Author: Ryan B.
Date: 11:17:34 02/17/06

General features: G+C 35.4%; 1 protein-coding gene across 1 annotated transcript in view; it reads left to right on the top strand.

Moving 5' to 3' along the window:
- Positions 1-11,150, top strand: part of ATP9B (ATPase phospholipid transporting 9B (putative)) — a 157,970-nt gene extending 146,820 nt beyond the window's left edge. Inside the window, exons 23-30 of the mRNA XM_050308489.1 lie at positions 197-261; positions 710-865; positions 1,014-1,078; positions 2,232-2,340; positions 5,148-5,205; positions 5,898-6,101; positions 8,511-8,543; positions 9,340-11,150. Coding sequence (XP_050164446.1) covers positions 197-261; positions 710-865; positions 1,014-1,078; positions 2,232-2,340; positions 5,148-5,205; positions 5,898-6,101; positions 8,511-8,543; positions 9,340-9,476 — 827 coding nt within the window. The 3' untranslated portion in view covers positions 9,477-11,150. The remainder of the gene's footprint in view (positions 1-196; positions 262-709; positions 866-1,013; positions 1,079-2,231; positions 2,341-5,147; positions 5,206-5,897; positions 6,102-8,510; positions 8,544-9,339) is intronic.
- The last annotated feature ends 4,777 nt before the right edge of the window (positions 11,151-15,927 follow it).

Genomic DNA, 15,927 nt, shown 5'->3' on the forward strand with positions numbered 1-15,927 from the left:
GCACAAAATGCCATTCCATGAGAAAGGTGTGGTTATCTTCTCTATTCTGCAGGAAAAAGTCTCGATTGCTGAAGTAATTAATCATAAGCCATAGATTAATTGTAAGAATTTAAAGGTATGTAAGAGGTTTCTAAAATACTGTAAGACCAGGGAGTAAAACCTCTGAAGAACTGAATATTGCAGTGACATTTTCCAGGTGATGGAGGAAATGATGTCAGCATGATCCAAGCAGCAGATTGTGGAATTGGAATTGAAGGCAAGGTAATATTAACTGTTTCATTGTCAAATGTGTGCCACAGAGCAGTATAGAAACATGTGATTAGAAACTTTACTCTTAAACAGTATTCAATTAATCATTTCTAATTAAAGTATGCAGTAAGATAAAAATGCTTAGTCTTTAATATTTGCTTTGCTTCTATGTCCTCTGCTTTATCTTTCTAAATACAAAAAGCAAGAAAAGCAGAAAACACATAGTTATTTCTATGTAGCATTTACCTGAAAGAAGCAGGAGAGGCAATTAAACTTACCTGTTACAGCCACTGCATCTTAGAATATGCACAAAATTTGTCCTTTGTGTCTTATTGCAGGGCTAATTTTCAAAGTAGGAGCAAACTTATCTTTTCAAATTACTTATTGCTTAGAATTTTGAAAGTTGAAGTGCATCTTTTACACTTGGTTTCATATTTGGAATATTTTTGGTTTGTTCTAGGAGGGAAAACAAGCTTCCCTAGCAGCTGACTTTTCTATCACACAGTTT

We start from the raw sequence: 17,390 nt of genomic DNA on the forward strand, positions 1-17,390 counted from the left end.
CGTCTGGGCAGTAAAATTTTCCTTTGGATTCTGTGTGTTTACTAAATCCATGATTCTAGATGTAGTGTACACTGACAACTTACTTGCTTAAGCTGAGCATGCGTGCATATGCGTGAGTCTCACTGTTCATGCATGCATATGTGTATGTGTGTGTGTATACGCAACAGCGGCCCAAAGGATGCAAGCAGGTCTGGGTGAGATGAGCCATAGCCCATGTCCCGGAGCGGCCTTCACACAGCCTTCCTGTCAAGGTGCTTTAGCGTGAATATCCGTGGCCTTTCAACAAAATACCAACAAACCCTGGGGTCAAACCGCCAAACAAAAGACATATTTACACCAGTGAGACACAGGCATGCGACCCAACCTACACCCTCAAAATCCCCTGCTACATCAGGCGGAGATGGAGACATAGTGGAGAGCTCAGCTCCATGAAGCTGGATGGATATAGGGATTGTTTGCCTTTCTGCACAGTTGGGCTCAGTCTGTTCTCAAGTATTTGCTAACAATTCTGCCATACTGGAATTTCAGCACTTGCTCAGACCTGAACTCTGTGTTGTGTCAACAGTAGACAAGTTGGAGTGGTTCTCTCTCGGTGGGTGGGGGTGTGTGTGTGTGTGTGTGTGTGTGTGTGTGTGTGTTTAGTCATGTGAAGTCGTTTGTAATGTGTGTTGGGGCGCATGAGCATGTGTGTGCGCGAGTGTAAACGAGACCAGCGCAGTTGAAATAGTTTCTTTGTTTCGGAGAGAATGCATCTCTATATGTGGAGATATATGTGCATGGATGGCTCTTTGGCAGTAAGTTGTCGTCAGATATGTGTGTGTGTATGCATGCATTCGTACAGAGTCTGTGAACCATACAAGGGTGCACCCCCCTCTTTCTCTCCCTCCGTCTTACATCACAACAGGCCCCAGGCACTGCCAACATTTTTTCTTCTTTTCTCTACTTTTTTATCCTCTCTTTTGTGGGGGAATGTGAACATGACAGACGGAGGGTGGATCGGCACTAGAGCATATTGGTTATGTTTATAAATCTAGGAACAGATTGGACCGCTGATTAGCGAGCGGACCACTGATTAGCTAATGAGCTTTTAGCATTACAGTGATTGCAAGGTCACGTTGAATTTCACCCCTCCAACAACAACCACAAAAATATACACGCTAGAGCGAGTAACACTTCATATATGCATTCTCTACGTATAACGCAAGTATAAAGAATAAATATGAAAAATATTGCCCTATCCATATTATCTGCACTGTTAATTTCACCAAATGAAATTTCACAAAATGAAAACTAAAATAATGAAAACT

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On February 17, 2006 at 04:17:38, Vasik Rajlich wrote: >On February 17, 2006 at 02:33:32, Jouni Uski wrote: > >>Is it possible to disassemble exe-file, which is zipped and/or copy protected >>like Fruit 2.2.1? Where are disassemblers downloadable? >> >>thanks >> >>Jouni > >IDA Pro is easily the best. Technically it is not legal (although even this is >not quite that simple, there have been a number of court cases, etc), in >practice in computer chess you can do it. > >Just a general comment though: it is _extremely_ hard to figure out the >innovations in a program. Basically, I would say that in practice it is >impossible. Yes, you can locate the move generator, because you already know >what that looks like and what it does. But understanding the evaluation terms, >or adjustments to search depth, would require an ungodly effort, especially for >a complex program. Let me put it like this: every aspiring computer chess >programmer has been very strongly tempted to try his hand at disassembling. When >I started computer chess, Shredder was the king. We all wanted to know what he >was doing. And nobody found out. Not Chrily Donninger. Not Frans Morsch. And not >any of the then-amateurs. > >You'll find some people posting here for example about what they "found" in >Rybka. So far it has always just been transparent guessing based on program >behavior, with the disassembly argument used to make it seem legit. > >Vas The point it not to disassemble to the point that you can carefully comment the code and understand it inside and out. The point is to get a feel for the data structure and look for specific things. For example, I have learned some concepts from Rybkas search but I do not understand the details and would not be able to reproduce the parts that get my attention at this time exactly as Rybka does. When I have time I will try to figure out some of the details just for my know curiosity but by no means do I think this will make me a better chess programmer. About the comment that every aspiring chess programmer has been tempted to disassemble, I do not agree on the base that I have never cared what was inside other programs that are not open source until I saw one that acted in a way that I felt it was hiding something. The ideas available on open forums combined with what is in ones own head should be more than enough to write a good chess program. Ryan
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